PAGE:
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John Chuckman



The CIA came to mind for me, too, with news of the Russian Ambassador’s death in Turkey.

Of course, it is completely plausible.

Such a thing should not be plausible for a country such as America laying claims to democratic and human rights, but we all know, to America’s great shame, that it is plausible. America’s ugly history of dark acts makes it so.

The picture accompanying the article shows an event whose CIA connections have never been explored adequately, and certainly never will be, the Kennedy Assassination.

Of course, Turkey has its own motives for making charges which could be false.

Nevertheless, CIA was unquestionably involved in the failed Turkish coup, and its blunders have done the opposite of what was desired by bringing Turkey and Russia closer together. Were it not so, the CIA would have warned Erdogan of the unfolding coup rather than President Putin.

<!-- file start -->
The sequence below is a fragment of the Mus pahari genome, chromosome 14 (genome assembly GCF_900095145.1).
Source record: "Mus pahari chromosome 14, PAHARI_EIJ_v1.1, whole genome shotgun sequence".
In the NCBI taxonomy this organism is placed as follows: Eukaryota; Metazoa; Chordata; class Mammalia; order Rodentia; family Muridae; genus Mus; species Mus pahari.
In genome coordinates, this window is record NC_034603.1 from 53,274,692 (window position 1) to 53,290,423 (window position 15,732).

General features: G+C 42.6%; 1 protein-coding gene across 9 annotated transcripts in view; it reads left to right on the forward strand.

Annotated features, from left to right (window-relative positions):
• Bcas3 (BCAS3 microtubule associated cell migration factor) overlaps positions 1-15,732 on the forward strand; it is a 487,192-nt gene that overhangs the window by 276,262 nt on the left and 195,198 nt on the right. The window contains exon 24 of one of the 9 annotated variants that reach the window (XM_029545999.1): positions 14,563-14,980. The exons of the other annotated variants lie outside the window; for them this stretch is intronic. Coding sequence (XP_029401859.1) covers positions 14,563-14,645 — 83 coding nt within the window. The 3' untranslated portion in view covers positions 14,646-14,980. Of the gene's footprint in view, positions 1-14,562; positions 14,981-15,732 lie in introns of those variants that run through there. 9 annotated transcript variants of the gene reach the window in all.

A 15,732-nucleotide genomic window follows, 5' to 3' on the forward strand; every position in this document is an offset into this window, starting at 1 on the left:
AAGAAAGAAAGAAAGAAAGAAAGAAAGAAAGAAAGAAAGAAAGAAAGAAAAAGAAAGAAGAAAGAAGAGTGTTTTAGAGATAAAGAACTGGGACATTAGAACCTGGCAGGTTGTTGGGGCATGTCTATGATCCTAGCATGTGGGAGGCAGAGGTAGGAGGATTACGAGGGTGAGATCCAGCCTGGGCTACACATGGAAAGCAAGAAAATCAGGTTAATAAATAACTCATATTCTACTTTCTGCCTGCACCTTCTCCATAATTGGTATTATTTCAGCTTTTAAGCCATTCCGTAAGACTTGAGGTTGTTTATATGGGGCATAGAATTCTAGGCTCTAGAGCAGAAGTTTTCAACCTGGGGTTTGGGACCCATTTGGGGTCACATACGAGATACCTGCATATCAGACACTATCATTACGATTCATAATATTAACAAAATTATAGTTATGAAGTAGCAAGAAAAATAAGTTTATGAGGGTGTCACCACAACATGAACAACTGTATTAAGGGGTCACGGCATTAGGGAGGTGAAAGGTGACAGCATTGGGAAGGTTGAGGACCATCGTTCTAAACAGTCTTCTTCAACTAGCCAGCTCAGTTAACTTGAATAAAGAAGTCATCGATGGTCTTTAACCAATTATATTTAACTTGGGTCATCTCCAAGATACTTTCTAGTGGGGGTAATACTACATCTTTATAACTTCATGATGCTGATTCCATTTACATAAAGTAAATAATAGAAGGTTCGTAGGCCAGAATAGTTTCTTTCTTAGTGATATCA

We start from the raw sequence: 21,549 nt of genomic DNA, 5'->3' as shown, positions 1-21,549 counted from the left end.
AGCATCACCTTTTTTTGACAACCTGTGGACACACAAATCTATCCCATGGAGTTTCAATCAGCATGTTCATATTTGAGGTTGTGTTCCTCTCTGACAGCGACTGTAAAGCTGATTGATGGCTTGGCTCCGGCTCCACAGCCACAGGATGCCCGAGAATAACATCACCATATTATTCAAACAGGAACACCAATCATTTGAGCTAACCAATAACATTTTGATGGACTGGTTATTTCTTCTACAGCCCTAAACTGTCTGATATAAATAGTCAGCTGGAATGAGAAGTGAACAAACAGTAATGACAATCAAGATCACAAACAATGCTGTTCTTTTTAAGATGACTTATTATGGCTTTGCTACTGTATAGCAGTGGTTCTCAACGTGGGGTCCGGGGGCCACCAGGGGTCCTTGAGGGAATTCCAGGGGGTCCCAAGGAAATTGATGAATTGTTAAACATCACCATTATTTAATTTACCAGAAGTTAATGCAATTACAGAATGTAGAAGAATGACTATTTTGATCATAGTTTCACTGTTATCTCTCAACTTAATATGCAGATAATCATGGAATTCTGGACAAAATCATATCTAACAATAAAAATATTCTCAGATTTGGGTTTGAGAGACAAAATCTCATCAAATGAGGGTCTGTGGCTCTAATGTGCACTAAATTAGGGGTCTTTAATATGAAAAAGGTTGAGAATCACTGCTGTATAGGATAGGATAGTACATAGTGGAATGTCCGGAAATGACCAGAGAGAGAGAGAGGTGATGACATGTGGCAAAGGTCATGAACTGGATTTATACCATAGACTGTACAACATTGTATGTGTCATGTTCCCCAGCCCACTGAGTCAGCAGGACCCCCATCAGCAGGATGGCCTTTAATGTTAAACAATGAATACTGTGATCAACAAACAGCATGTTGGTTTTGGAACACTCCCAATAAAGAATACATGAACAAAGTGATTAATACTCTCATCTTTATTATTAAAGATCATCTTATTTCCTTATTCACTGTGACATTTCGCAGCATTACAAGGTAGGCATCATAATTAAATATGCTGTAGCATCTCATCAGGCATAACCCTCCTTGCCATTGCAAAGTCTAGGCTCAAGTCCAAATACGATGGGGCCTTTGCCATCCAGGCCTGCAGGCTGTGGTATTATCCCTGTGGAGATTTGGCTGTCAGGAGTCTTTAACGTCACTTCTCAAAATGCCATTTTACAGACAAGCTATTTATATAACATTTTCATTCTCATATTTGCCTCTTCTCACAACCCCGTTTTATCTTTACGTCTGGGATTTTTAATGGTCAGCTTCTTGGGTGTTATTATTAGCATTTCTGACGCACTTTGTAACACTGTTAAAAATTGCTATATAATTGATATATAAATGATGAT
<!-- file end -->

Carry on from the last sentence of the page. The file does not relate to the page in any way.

And ultimately Russian gas into Europe, something CIA and State Department have opposed for decades, will increase under the new Russian–Turkish relationship.

Efforts to disrupt such developments are what the psychopaths of CIA’s clandestine operations regard as attractive opportunities.

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